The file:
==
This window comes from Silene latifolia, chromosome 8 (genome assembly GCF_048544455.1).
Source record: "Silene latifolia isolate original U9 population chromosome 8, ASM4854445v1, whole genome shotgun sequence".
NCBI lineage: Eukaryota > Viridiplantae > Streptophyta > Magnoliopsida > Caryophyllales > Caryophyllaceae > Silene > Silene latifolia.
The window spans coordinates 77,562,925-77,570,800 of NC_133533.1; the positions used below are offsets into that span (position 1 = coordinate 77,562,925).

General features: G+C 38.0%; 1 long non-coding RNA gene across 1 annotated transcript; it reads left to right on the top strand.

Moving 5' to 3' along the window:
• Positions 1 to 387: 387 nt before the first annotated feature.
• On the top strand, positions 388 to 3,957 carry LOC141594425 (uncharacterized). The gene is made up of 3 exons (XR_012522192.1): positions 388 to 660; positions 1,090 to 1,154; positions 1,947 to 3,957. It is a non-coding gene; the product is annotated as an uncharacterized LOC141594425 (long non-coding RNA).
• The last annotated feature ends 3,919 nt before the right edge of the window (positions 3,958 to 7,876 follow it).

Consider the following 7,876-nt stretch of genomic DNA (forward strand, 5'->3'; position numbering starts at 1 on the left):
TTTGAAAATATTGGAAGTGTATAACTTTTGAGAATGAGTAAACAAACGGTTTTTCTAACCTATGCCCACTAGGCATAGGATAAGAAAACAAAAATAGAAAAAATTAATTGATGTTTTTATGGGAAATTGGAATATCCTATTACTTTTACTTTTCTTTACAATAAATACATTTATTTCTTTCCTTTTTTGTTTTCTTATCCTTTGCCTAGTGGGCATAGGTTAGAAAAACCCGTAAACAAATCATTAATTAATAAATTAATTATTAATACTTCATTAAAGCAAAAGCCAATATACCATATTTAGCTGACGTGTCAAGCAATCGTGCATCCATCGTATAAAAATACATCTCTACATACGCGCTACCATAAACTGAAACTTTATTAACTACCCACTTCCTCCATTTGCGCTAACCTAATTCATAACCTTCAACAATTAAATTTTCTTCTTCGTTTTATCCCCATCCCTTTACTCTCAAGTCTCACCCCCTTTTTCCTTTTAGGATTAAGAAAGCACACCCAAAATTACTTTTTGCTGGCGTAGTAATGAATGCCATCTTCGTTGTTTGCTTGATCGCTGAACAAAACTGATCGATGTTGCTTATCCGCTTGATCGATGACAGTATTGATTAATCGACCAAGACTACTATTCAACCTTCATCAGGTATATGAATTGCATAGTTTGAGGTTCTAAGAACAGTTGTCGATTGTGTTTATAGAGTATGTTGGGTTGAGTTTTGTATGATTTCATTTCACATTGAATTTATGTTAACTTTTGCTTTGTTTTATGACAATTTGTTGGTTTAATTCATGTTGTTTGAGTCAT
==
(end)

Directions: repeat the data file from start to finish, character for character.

This window comes from Silene latifolia, chromosome 8 (genome assembly GCF_048544455.1).
Source record: "Silene latifolia isolate original U9 population chromosome 8, ASM4854445v1, whole genome shotgun sequence".
NCBI lineage: Eukaryota > Viridiplantae > Streptophyta > Magnoliopsida > Caryophyllales > Caryophyllaceae > Silene > Silene latifolia.
The window spans coordinates 77,562,925-77,570,800 of NC_133533.1; the positions used below are offsets into that span (position 1 = coordinate 77,562,925).

General features: G+C 38.0%; 1 long non-coding RNA gene across 1 annotated transcript; it reads left to right on the top strand.

Moving 5' to 3' along the window:
• Positions 1 to 387: 387 nt before the first annotated feature.
• On the top strand, positions 388 to 3,957 carry LOC141594425 (uncharacterized). The gene is made up of 3 exons (XR_012522192.1): positions 388 to 660; positions 1,090 to 1,154; positions 1,947 to 3,957. It is a non-coding gene; the product is annotated as an uncharacterized LOC141594425 (long non-coding RNA).
• The last annotated feature ends 3,919 nt before the right edge of the window (positions 3,958 to 7,876 follow it).

Consider the following 7,876-nt stretch of genomic DNA (forward strand, 5'->3'; position numbering starts at 1 on the left):
TTTGAAAATATTGGAAGTGTATAACTTTTGAGAATGAGTAAACAAACGGTTTTTCTAACCTATGCCCACTAGGCATAGGATAAGAAAACAAAAATAGAAAAAATTAATTGATGTTTTTATGGGAAATTGGAATATCCTATTACTTTTACTTTTCTTTACAATAAATACATTTATTTCTTTCCTTTTTTGTTTTCTTATCCTTTGCCTAGTGGGCATAGGTTAGAAAAACCCGTAAACAAATCATTAATTAATAAATTAATTATTAATACTTCATTAAAGCAAAAGCCAATATACCATATTTAGCTGACGTGTCAAGCAATCGTGCATCCATCGTATAAAAATACATCTCTACATACGCGCTACCATAAACTGAAACTTTATTAACTACCCACTTCCTCCATTTGCGCTAACCTAATTCATAACCTTCAACAATTAAATTTTCTTCTTCGTTTTATCCCCATCCCTTTACTCTCAAGTCTCACCCCCTTTTTCCTTTTAGGATTAAGAAAGCACACCCAAAATTACTTTTTGCTGGCGTAGTAATGAATGCCATCTTCGTTGTTTGCTTGATCGCTGAACAAAACTGATCGATGTTGCTTATCCGCTTGATCGATGACAGTATTGATTAATCGACCAAGACTACTATTCAACCTTCATCAGGTATATGAATTGCATAGTTTGAGGTTCTAAGAACAGTTGTCGATTGTGTTTATAGAGTATGTTGGGTTGAGTTTTGTATGATTTCATTTCACATTGAATTTATGTTAACTTTTGCTTTGTTTTATGACAATTTGTTGGTTTAATTCATGTTGTTTGAGTCAT